Kaylee Zettler Named All-Metro Player of the Year
Posted On:
Thursday, March 24, 2016
All-Metro Player of the Year Kaylee Zettler
All-Metro Player of the Year Kaylee Zettler

All-Metro Player of the Year: Meridian's Zettler finished career with 96 goals
By Drew Kerekes dkerekes@themeridianstar.com
Article Courtesy of the Meridian Star

If the Meridian High School girls soccer team needed a goal, Kaylee Zettler was the one to whom they looked.

The senior forward didn’t falter under the spotlight, finishing with 32 goals this season and 96 for her career. Both were school records — the previous single-season goal record at MHS was 25, and the previous career goal record was 60 — and both speak to why Zettler was given the MVP award for the Lady Wildcats this season, as well as earning a spot on The Clarion-Ledger’s All-State team.

Because of her scoring prowess and record-setting season, Zettler was named the 2015-16 Meridian Star All-Metro girls soccer player of the year.

“It’s exciting,” Zettler said of the recognition. “It’s a very big honor. I’m thankful.”

Zettler finished third in the state in goals scored and took 87 shots on the season, 68 shots on goal. Lady Wildcats head coach Mike Smith said he was happy for all of the recognition his star senior earned for her season.

“I”m extremely proud of Kaylee and all she accomplished this year,” Smith said. “It’s been a really good year for her. She’s received a lot of awards and recognition, which she deserves, because she’s worked hard at it.”

When she looks back on her career, Zettler said she has no regrets about her final season suiting up for MHS.

“I’m proud of myself,” she said. “I feel like I really set the bar high for my senior year, and I don’t think I’d change anything.”

She also credited Smith for her improvement this season and throughout her time at MHS.

“He helped me tremendously,” Zettler said. “He’s a big contributor in my success. We’d do lessons and stuff, and he taught me a lot of what I know.”

Smith, though, said much of Zettler’s accomplishments are a result of natural ability.

“She has two things you can’t teach: speed and aggressiveness,” Smith said. “She just needed to work on her technical skills, so we worked a lot on her technique, and she got better at it.”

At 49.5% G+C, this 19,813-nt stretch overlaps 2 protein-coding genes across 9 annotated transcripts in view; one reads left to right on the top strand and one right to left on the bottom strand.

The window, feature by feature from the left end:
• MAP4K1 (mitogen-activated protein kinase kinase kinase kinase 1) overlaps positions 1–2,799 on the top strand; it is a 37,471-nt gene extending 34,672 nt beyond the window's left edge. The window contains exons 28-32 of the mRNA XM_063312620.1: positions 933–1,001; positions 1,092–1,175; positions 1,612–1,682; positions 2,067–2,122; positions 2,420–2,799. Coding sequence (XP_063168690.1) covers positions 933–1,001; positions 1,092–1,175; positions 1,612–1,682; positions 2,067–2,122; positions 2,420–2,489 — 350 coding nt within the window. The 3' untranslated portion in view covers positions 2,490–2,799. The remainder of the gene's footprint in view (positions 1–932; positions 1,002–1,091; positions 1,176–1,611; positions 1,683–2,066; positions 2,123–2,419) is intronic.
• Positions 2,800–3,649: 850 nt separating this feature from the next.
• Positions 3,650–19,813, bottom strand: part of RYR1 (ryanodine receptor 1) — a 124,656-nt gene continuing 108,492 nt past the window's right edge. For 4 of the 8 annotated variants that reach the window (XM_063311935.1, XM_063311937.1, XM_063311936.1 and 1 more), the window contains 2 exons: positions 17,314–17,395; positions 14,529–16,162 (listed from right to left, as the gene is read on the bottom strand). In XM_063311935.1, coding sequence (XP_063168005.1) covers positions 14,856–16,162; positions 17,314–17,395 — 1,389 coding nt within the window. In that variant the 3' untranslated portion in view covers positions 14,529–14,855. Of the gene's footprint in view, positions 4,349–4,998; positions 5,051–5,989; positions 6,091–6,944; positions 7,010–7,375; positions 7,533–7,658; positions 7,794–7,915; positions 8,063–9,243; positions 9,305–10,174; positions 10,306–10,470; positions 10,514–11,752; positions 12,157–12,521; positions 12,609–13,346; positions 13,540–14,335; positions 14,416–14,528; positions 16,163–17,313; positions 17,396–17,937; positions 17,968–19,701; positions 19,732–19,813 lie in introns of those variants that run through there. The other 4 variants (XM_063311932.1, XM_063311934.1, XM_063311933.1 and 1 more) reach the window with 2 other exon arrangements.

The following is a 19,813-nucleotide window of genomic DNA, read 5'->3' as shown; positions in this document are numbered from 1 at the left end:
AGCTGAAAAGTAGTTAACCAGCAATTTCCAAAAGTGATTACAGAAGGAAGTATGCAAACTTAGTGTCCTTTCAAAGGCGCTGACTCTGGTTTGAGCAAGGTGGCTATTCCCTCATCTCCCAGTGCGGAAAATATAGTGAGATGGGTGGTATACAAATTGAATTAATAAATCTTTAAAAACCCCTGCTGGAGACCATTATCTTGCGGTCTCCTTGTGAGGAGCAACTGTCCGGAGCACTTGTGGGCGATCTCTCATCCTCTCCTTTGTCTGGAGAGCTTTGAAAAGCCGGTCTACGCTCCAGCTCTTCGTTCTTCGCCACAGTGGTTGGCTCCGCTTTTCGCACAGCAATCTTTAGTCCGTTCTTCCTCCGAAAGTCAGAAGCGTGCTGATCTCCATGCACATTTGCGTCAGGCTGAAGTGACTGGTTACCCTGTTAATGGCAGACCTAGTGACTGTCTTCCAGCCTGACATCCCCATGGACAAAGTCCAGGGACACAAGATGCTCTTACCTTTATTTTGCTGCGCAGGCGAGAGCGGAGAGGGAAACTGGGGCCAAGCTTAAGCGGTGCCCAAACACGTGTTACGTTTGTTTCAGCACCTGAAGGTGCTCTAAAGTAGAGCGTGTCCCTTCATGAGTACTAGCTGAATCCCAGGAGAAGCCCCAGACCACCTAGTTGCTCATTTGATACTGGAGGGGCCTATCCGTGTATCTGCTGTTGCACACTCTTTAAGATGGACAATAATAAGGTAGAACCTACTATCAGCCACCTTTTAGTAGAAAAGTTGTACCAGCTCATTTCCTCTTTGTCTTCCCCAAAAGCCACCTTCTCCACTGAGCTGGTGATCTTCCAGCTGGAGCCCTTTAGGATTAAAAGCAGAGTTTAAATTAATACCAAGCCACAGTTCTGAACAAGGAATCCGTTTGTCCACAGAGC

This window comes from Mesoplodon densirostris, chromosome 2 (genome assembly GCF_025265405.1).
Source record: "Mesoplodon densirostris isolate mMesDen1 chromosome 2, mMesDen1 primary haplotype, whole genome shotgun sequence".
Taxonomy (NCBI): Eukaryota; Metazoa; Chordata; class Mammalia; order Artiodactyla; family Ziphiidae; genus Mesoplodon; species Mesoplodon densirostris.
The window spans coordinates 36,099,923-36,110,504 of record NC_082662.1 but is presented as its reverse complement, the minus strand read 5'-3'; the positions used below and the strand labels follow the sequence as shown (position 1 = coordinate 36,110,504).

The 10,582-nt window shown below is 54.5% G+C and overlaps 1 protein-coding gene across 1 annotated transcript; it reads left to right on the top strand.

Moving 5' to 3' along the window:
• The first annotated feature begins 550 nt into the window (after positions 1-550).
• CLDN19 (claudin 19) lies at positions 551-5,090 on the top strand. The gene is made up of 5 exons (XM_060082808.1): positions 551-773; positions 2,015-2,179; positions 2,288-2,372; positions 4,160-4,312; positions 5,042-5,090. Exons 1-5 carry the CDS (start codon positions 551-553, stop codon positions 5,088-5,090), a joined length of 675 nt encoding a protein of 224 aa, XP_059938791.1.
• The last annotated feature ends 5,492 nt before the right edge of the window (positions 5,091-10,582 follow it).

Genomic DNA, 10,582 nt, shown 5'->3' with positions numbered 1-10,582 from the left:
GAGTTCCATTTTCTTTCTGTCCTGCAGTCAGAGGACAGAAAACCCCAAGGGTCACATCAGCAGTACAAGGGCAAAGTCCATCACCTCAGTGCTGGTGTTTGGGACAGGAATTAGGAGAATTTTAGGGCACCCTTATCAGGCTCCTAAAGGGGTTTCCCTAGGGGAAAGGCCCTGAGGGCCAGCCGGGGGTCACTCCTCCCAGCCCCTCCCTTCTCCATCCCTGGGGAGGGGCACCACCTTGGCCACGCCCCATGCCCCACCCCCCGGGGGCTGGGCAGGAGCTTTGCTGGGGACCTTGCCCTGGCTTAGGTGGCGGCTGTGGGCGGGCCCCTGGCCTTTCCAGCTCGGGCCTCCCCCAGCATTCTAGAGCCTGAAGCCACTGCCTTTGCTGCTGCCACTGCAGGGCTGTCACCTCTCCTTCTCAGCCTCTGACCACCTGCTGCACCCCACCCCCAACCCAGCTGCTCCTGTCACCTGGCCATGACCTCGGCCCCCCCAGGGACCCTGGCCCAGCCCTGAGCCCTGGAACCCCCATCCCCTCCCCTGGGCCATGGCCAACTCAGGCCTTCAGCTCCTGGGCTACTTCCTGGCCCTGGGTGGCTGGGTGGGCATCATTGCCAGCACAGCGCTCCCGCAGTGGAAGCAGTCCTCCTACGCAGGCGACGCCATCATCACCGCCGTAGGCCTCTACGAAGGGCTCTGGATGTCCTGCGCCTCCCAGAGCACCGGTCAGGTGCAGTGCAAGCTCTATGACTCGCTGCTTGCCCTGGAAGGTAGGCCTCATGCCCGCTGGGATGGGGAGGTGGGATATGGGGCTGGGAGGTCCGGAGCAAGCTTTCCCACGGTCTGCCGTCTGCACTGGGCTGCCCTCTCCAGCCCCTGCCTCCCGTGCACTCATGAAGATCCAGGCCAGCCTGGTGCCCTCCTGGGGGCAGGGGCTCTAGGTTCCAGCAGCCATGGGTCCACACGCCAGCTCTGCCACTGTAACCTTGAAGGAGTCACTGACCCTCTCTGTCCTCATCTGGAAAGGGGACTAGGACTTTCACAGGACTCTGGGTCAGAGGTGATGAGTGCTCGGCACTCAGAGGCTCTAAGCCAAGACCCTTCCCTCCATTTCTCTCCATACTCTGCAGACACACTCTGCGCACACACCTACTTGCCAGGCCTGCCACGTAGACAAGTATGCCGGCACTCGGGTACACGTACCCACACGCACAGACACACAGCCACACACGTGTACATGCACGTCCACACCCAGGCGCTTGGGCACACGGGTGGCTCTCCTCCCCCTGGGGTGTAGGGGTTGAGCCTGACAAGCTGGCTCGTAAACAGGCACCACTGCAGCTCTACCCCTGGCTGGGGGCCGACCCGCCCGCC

She also gained confidence, Smith said. During her sophomore year, Smith described Zettler as a player who would play confident against girls she knew she was better than, but would struggle against top-tier teams.

“This year, she knew she could play with anyone in the state,” Smith said. “We tried to instill that in her, to make her believe she was just as good as those players.”

Zettler said she just hopes she and her teammates have left a lasting impression on the program for future would-be soccer players.

“I feel like we tried to spark the program a little bit,” Zettler said. “I hope we did that for the next couple of years, and that will help attract players to want to play here.”

Smith, who won’t be coaching the Lady Wildcats next season, said Zettler will be difficult to replace and was a pleasure to coach.

“She always wanted to know what she did wrong; she never really wanted to know what she did good,” Smith explained. “She wanted to know things to get better at, so coaching her was really easy. She’s the reason you coach, so you can coach kids like her. That’s why you do it.”

Zettler plans to continue her soccer career at William Carey University in Hattiesburg, and she has no intention of settling for where she is now as a player.

“I kind of want to be a standout,” Zettler said. “I have high expectations for myself. I just know I need to work really hard and do my best, and I’ll be rewarded.

Mary Zettler and Kedric Clarke are Kaylee Zettler’s parents.

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